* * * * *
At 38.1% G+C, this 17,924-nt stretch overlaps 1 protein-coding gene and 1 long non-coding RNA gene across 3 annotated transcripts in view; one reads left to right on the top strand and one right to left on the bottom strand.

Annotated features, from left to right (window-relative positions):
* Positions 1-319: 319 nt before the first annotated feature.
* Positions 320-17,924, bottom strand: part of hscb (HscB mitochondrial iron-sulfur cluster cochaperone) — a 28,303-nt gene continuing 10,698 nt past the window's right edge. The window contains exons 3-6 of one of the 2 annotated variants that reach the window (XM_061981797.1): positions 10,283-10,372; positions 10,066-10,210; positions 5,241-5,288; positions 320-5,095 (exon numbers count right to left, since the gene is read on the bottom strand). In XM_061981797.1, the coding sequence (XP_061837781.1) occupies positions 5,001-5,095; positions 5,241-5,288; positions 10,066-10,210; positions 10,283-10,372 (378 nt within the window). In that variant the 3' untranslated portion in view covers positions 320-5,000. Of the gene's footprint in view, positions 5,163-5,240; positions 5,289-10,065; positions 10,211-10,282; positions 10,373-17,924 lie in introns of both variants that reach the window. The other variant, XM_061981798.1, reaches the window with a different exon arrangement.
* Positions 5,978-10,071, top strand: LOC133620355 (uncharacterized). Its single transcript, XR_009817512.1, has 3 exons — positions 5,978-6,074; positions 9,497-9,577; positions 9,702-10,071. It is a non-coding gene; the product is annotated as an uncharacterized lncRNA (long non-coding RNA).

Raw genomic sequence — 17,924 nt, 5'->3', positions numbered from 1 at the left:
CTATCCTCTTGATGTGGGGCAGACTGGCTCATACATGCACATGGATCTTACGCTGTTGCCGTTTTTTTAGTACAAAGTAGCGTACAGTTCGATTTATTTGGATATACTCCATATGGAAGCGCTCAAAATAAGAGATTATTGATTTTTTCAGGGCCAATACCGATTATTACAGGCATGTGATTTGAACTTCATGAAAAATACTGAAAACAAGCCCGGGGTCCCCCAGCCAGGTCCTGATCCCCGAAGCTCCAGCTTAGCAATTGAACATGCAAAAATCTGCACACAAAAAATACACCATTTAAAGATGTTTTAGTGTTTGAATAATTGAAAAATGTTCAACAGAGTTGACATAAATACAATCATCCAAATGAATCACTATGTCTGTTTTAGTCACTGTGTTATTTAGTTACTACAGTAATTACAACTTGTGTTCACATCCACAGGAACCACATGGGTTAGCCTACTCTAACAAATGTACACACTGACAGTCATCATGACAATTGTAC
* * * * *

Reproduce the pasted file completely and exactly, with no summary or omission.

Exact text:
At 38.1% G+C, this 17,924-nt stretch overlaps 1 protein-coding gene and 1 long non-coding RNA gene across 3 annotated transcripts in view; one reads left to right on the top strand and one right to left on the bottom strand.

Annotated features, from left to right (window-relative positions):
* Positions 1-319: 319 nt before the first annotated feature.
* Positions 320-17,924, bottom strand: part of hscb (HscB mitochondrial iron-sulfur cluster cochaperone) — a 28,303-nt gene continuing 10,698 nt past the window's right edge. The window contains exons 3-6 of one of the 2 annotated variants that reach the window (XM_061981797.1): positions 10,283-10,372; positions 10,066-10,210; positions 5,241-5,288; positions 320-5,095 (exon numbers count right to left, since the gene is read on the bottom strand). In XM_061981797.1, the coding sequence (XP_061837781.1) occupies positions 5,001-5,095; positions 5,241-5,288; positions 10,066-10,210; positions 10,283-10,372 (378 nt within the window). In that variant the 3' untranslated portion in view covers positions 320-5,000. Of the gene's footprint in view, positions 5,163-5,240; positions 5,289-10,065; positions 10,211-10,282; positions 10,373-17,924 lie in introns of both variants that reach the window. The other variant, XM_061981798.1, reaches the window with a different exon arrangement.
* Positions 5,978-10,071, top strand: LOC133620355 (uncharacterized). Its single transcript, XR_009817512.1, has 3 exons — positions 5,978-6,074; positions 9,497-9,577; positions 9,702-10,071. It is a non-coding gene; the product is annotated as an uncharacterized lncRNA (long non-coding RNA).

Raw genomic sequence — 17,924 nt, 5'->3', positions numbered from 1 at the left:
CTATCCTCTTGATGTGGGGCAGACTGGCTCATACATGCACATGGATCTTACGCTGTTGCCGTTTTTTTAGTACAAAGTAGCGTACAGTTCGATTTATTTGGATATACTCCATATGGAAGCGCTCAAAATAAGAGATTATTGATTTTTTCAGGGCCAATACCGATTATTACAGGCATGTGATTTGAACTTCATGAAAAATACTGAAAACAAGCCCGGGGTCCCCCAGCCAGGTCCTGATCCCCGAAGCTCCAGCTTAGCAATTGAACATGCAAAAATCTGCACACAAAAAATACACCATTTAAAGATGTTTTAGTGTTTGAATAATTGAAAAATGTTCAACAGAGTTGACATAAATACAATCATCCAAATGAATCACTATGTCTGTTTTAGTCACTGTGTTATTTAGTTACTACAGTAATTACAACTTGTGTTCACATCCACAGGAACCACATGGGTTAGCCTACTCTAACAAATGTACACACTGACAGTCATCATGACAATTGTAC